The preceding summary indicates the high degree to which Janan’s analysis draws on a Lacanian view of the subject and its relation to language. In her efforts to explain this view and its development by later writers (Slavoj Zizeck in particular) to the uninitiated reader, Janan at times creates a disproportionate balance between the explication of theory and the poetic text that it aims to illuminate. Nonetheless, her use of textual evidence is always culturally well-informed (e.g. her discussion of the reasons for identifying Propertius’ Gallus with the elegiac poet Gallus, Octavian’s prefect in Egypt [36-39]); and she makes her use of theory relevant by continually demonstrating that many ancient philosophical texts articulate concepts further elaborated by poststructuralism. (In addition to the parallels already cited, Janan notes that Lacanian theory “mimics” even as it exposes the flawed logic behind the Pythagorean table of opposites and its equation of “bounded” with male and “good” .) Her index is generally good, although it surprisingly has no entry for jouissance (an omission that perhaps reflects the term’s reference to that which eludes significance?). It should also be noted that given the full chapters devoted to seven of Book 4’s eleven elegies, the reader misses such in-depth treatment of the other four, despite the discussions of them elsewhere—the programmatic elegy (4.1) and the Vertumnus poem (4.2) in “Theoretical preliminaries,” the Actium elegy (4.6) in relation to Cynthia’s return from the dead (4.7) in Chapter 6, and 4.10, the explication of the martial cult of Jupiter Feretrius, as a problematic example of “masculinist poetics,” in a lengthy footnote (197-98n13).
However, the greatest problem I see is a familiar methodological contradiction: given the Lacanian idea that the subject is “spoken by” language as much as he speaks it, Janan does not adequately address the problem of Propertius’ own precarious intentionality. Her claim that the notorious cruxes of Book 4 (illogicalities, dislocations, etc.) should be read not in terms of manuscript errors, authorial stumbling, or ambivalence about patriotic allegiance, but rather as textual “strategies” infers a high degree of intentionality on Propertius’ part that may very well be there but which would be problematic given Lacan’s view of the subject’s relation to language. That is, although Propertius as the poetic persona of the corpus is envisioned as a split subject, vulnerable to the same disintegration as Gallus of the Monobiblos, Propertius the author seems to be exempt, at least as regards Book IV: or rather, the disjunctions that should be the result of “the disintegration of an ideologically secure sense of self” (12) come suspiciously close to being fully controlled by their author. This is somewhat problematic since, as Janan herself observes in her disagreement with Maria Wyke’s view of the poet’s discursive mastery over the elegiac puella in the first three books of his corpus, it is doubtful that “complete “discursive mastery” is possible….Lacan’s persuasive development of the idea that every system has its point of logical breakdown…undermines the premise that anyone can assume the position of Master with complete effectiveness, especially mastery of a signifying system” (177n58).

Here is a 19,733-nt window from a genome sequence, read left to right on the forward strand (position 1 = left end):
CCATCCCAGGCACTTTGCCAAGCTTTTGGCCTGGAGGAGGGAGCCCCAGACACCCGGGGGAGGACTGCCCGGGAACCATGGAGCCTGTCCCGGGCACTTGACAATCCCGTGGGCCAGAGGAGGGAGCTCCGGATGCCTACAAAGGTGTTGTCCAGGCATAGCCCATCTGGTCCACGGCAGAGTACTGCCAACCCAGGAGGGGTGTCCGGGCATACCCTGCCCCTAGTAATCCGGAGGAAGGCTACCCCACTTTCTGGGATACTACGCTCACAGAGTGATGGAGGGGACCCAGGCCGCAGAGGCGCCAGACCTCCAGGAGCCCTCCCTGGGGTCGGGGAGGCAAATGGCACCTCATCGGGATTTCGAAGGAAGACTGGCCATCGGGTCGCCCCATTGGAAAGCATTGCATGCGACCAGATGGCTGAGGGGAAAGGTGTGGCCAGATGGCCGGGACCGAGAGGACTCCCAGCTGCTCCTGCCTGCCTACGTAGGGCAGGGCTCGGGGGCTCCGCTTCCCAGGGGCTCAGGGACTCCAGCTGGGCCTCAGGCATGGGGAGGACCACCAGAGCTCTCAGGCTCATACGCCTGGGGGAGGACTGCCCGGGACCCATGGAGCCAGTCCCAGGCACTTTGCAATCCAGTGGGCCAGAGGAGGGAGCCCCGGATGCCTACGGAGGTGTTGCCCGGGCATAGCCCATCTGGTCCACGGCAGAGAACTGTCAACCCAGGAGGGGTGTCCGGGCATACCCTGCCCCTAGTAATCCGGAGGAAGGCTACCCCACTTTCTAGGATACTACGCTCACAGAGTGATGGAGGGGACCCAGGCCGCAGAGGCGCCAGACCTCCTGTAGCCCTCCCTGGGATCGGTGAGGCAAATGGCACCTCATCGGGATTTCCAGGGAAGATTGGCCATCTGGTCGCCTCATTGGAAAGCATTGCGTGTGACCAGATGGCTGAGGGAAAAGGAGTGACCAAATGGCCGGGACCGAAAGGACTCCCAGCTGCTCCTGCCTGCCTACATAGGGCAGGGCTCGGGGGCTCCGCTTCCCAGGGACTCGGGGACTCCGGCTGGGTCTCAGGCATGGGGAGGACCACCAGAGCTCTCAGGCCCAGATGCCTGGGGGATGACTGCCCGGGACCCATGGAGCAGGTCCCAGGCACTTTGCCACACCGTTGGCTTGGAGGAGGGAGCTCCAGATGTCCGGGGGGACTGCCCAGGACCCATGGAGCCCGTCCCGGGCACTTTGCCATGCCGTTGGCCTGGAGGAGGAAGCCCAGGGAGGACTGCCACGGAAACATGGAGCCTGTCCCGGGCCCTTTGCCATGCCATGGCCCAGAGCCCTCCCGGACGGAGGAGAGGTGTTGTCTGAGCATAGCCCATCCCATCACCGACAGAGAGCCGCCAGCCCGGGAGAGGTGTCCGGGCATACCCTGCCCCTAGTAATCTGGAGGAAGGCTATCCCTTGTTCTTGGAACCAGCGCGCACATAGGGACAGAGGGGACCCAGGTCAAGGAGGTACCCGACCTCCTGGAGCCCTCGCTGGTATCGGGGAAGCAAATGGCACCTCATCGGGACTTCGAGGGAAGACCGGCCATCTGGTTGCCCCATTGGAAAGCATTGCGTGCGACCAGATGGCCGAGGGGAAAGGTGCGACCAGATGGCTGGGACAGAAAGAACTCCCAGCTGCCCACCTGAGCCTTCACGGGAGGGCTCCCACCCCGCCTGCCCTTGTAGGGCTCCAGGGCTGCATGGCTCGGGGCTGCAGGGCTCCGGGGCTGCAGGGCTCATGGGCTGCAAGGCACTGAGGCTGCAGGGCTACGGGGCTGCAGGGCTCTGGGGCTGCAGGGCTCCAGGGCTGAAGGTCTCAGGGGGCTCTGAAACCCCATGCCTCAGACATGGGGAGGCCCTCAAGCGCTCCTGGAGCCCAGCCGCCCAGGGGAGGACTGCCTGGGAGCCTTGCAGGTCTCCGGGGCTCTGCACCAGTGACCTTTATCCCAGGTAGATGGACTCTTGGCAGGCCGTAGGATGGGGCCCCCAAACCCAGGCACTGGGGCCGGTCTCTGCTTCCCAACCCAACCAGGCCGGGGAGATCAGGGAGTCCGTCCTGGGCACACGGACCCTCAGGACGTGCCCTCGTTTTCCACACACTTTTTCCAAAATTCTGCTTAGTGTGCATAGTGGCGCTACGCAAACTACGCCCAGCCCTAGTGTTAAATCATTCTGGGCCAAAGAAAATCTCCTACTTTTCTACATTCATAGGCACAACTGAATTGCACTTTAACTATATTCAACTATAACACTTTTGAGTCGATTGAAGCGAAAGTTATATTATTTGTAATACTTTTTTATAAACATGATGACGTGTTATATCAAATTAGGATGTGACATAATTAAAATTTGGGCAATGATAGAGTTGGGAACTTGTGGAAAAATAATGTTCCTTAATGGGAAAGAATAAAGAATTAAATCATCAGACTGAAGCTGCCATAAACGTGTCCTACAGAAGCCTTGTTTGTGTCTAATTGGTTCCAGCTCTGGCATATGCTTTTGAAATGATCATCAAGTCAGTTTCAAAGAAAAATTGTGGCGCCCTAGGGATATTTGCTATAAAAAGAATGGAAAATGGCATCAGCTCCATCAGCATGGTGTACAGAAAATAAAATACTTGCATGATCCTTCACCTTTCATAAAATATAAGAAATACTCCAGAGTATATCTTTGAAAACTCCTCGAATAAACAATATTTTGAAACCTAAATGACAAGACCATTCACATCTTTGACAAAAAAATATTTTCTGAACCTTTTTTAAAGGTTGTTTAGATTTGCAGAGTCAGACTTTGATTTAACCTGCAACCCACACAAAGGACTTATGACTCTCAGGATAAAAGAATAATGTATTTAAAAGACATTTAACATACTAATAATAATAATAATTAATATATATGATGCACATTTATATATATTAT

These reservations do not significantly detract from the intellectual caliber of this book. The Politics of Desire is a substantial addition to the growing body of readings of Latin love poetry that draw from feminist and postmodern theory. Janan’s use not only of Lacan but also of the French feminist writer Irigaray leads her to conclusions similar to those of Barbara Gold, who applies Alice Jardine’s concept of gynesis to examine the way the elegists use women and gender “to disrupt the [symbolic] structures of their society.”2 Woman, in this view, is a discursive construct rather than a biological or anatomical entity, and is visible in spaces of the elegiac text where the narrative appears to have lost control. Contrary to the darker visions of Wyke and Ellen Greene on love elegy, or Ronnie Ancona on Horace’s erotic odes, which have tended to emphasize the poet’s discursive dominance over the mistress as poetic and erotic object, Janan argues for the unsettling skepticism and ironic stance of Woman, set into play but not necessarily governed by Propertius.3 In this more positive reading of elegy’s gender relations, Janan inclines once again to the optimism (if not the methodological premises) of Judith Hallet’s work of the seventies, which argued for a “counter-cultural feminism” promoted by elegiac poets’ assumption of the subservient, feminine role.4
All the same, Janan’s book reveals the effects of the past thirty years and the increasing impact of poststructuralism on classical studies. The introduction’s dialogue (8-9) with Paul Allen Miller’s forthcoming book on love elegy makes clear that the genre’s most alluringly complex characteristics—gender role inversion, brief efflorescence under the Principate, female speakers and subjectivity (Propertius’ voices from the dead)—are being observed with a new methodological lens and striking new conclusions. Indeed, readers’ reactions to this book will probably depend on their capacity to entertain its totalizing view of the Lacanian subject. For those willing to accept her theoretical premises, even provisionally, Janan succeeds admirably at rendering coherent many of the more contradictory and puzzling aspects of a difficult poet’s most challenging collection of poems. For good or for ill, Lacan is part of twentieth century intellectual history and Janan has done a very smart job at elucidating his thought and demonstrating its relevance to Propertius.
1. Trevor Fear, “Introduction. Through the Past Darkly: Elegy and the Problematics of Interpretation,” Arethusa 33.2 (2000) 154. See also the discussion in Paul Allen Miller and Charles Platter, “Introduction,” Classical World 92.5 (1999) 403-407.
2. Barbara K. Gold, “‘But Ariadne was Never There in the First Place’: Finding the Female in Roman Poetry,” in Nancy Sorkin Rabinowitz and Amy Richlin (eds.), Feminist Theory and the Classics (New York 1993), 83.
3. Ronnie Ancona, Time and the Erotic in Horace’s Odes (Durham 1994); Ellen Greene, The Erotics of Domination: Male Desire and the Mistress in Latin Love Poetry (Baltimore 1998); Maria Wyke, “Taking the Woman’s Part: Engendering Roman Love Elegy,” Ramus 23 (1994) 110-128.
4. Judith P. Hallet, “The Role of Women in Roman Elegy: Counter-cultural Feminism,’ in John Peradotto and J. P. Sullivan (eds.), Women in the Ancient World: The Arethusa Papers (Albany 1984), 241-62. [First published in Arethusa 6 (1973), 103-24].